In Scotland, the Channel Tunnel is less accessible, and the problem is seen to be less acute. However, huge changes in the industry in Scotland are happening as the brewers desperately try to unload their pubs. For instance, Bass sold 990 pubs last week to the Japanese property company Nymura—which now owns a large number in Glasgow. Whitbread sold 3,000 pubs to the Royal Bank of Scotland. Scottish and Newcastle are offloading a significant number of their pubs at the moment.

  Whilst pubs being taken over for their property value (and for the return on investment, particularly whilst interest rates are low), their mid term future is questionable. City pubs serving city tourists are being bought for their site value. Rural pubs are being sold because of low returns, and purchased for property value alone. Poor return properties previously propped up by the brewers will be closed. Tourists could face closed pub after closed pub as they travel round Scotland.

Director, Tourism Futures, STB

  1.  Whisky is an important Scottish icon esp in overseas market ie people recognise whisky (quality product) comes from Scotland and vice versa. Does it make them visit? A small number only but it does help keep Scotland front of mind. So it does more of an awareness job than anything concrete. Of the Glenmorangie ads that were shown on UK TV with fabulous scenery in them talking about "Glen of Tranquillity".

  2.  The whisky companies have not been particularly interested in working with us on joint activity (but note Famous Grouse did sponsor our golf brochure). Often in their marketing they do not promote the Scottishness of their product as this is not what differentiates it particularly in European markets where it is more "fashionable".

  3.  The whisky festival in Moray has been reasonably successful (CID will be able to provide more detailed information on the product if you require) and distilleries are always important as visitor attractions. So there are synergies and benefits here.

  4.  Not sure of potential for beer. Again quite a niche but in the USA micro breweries are seeing big growth. Not anything we have promoted as yet though.

Highlands of Scotland Tourist Board

  We use the iconic element of whisky in images and text, for example using a list of whiskies in the download sequence for our web site We have good local relationships with distillers for providing hospitality gifts etc, and are in partnership with UDV in promoting the Talisker Quality Awards for tourism on Skye.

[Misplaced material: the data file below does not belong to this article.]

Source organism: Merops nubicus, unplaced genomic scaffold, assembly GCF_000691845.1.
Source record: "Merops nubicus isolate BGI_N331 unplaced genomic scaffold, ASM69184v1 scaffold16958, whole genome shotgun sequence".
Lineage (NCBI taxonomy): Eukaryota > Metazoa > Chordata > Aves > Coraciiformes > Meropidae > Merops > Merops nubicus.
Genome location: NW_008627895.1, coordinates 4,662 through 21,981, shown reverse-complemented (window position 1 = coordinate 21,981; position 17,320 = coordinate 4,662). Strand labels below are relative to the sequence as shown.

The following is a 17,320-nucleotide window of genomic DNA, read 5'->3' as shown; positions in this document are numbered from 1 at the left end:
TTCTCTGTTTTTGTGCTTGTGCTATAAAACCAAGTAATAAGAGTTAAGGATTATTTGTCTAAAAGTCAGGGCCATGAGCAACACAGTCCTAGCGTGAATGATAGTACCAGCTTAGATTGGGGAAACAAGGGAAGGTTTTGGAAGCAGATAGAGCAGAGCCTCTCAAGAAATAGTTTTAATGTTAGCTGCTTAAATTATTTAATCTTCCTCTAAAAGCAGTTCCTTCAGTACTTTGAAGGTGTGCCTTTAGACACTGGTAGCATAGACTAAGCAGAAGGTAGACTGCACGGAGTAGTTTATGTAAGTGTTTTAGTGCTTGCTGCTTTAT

There is strong interest from visitors, particularly from overseas, in sampling whisky at point of origin. This is evidenced by the visitor numbers at distillery visitor centres (available from the Glasgow Caledonian University survey). We have had anecdotal feedback that they are surprised to find that the cost at the Distillery shop is much higher than in a supermarket at home in Europe. Despite this, sales at distilleries and through specialist tourism outlets such as the Hector Russell Group's Whisky Shops indicate buoyancy in tourism related retail. Availability of a good range of malt whiskies is an important selling point for hotels and restaurants. This feature appears regularly in establishments' advertising.

  A change in the tax regime to reduce price barriers would be welcome, but it is difficult to quantify the value. The Committee may wish to take evidence from other linked tourism and drink producing areas in the world to ascertain whether there is a link between product price competitiveness, on site retail sales and visitor numbers.

  Whisky and tourism are both lifestyle products, and there is potential to align marketing for the two products more closely. While there are examples of good practice individually, there is not as strong a link as might be expected between Scotland's two great consumer products.

  Beer production does not have such strong links with tourism in the Highlands, although there has been a growth in small micro breweries who depend heavily on tourist curiosity for sales. I am not aware of any data on the tourism impact on this sector—another topic which would benefit from research. Beer sales are less sensitive to excise duty levels as it is much less of a carry home product.

Parliamentary Liaison Officer

Scottish Tourist Board

February 2001